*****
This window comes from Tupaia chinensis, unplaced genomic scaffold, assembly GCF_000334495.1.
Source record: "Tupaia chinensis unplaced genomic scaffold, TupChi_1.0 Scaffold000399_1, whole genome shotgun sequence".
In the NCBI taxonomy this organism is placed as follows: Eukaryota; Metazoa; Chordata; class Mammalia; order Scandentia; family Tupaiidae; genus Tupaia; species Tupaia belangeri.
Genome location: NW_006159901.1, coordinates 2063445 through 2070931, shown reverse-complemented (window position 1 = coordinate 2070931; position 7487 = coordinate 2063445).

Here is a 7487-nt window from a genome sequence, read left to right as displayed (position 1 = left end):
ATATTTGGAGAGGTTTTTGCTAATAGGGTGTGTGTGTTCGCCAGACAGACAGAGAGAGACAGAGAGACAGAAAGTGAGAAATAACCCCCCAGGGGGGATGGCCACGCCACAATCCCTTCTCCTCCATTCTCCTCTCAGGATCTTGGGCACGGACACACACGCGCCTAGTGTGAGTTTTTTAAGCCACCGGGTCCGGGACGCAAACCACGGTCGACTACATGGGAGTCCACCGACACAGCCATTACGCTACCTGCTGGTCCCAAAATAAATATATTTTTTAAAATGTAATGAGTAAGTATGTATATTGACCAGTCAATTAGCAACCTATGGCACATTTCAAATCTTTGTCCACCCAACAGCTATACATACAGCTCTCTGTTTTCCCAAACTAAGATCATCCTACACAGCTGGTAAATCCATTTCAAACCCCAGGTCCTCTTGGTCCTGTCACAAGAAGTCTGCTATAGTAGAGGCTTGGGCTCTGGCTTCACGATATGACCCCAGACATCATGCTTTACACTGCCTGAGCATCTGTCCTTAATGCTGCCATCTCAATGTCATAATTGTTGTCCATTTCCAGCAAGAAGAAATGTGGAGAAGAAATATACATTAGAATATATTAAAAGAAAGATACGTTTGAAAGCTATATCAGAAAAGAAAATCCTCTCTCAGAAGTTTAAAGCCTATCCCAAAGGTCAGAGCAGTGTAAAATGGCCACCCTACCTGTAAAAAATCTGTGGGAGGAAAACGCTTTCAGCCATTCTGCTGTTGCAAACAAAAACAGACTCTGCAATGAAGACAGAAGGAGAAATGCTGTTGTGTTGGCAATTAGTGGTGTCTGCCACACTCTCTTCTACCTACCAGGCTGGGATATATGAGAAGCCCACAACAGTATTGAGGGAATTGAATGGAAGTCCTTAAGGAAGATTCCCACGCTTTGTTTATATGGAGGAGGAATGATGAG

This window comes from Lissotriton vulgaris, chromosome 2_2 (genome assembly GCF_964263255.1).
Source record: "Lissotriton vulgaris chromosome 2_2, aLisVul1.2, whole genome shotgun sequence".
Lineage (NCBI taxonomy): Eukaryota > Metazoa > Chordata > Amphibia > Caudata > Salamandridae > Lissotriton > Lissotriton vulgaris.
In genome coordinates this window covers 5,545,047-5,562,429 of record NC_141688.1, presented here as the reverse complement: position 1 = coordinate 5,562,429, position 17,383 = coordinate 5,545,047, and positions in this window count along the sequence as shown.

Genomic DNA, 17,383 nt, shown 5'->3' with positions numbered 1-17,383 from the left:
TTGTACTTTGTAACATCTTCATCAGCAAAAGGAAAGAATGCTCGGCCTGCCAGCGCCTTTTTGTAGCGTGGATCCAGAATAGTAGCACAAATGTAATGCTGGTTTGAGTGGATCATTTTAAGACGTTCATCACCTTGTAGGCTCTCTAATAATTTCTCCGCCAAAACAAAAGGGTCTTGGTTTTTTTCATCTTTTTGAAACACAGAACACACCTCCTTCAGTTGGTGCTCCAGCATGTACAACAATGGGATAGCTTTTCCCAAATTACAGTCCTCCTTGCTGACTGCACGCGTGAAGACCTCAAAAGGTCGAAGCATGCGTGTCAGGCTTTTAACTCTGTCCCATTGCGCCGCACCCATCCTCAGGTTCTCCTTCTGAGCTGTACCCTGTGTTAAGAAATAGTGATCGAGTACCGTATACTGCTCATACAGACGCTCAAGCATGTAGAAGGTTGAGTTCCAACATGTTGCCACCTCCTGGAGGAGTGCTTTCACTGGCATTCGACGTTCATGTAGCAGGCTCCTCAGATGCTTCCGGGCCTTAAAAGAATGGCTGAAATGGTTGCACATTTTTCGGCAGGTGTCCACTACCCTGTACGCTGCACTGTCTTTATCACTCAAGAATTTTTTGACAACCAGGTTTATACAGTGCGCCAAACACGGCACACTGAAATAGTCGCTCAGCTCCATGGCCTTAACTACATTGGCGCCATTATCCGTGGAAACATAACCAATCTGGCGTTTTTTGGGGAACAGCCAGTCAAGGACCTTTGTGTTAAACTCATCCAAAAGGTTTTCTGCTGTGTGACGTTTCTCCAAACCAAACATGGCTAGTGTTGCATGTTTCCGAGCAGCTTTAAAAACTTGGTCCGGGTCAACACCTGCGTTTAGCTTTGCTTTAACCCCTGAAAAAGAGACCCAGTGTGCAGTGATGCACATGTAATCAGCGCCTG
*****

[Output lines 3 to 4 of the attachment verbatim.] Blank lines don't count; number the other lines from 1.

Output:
In the NCBI taxonomy this organism is placed as follows: Eukaryota; Metazoa; Chordata; class Mammalia; order Scandentia; family Tupaiidae; genus Tupaia; species Tupaia belangeri.
Genome location: NW_006159901.1, coordinates 2063445 through 2070931, shown reverse-complemented (window position 1 = coordinate 2070931; position 7487 = coordinate 2063445).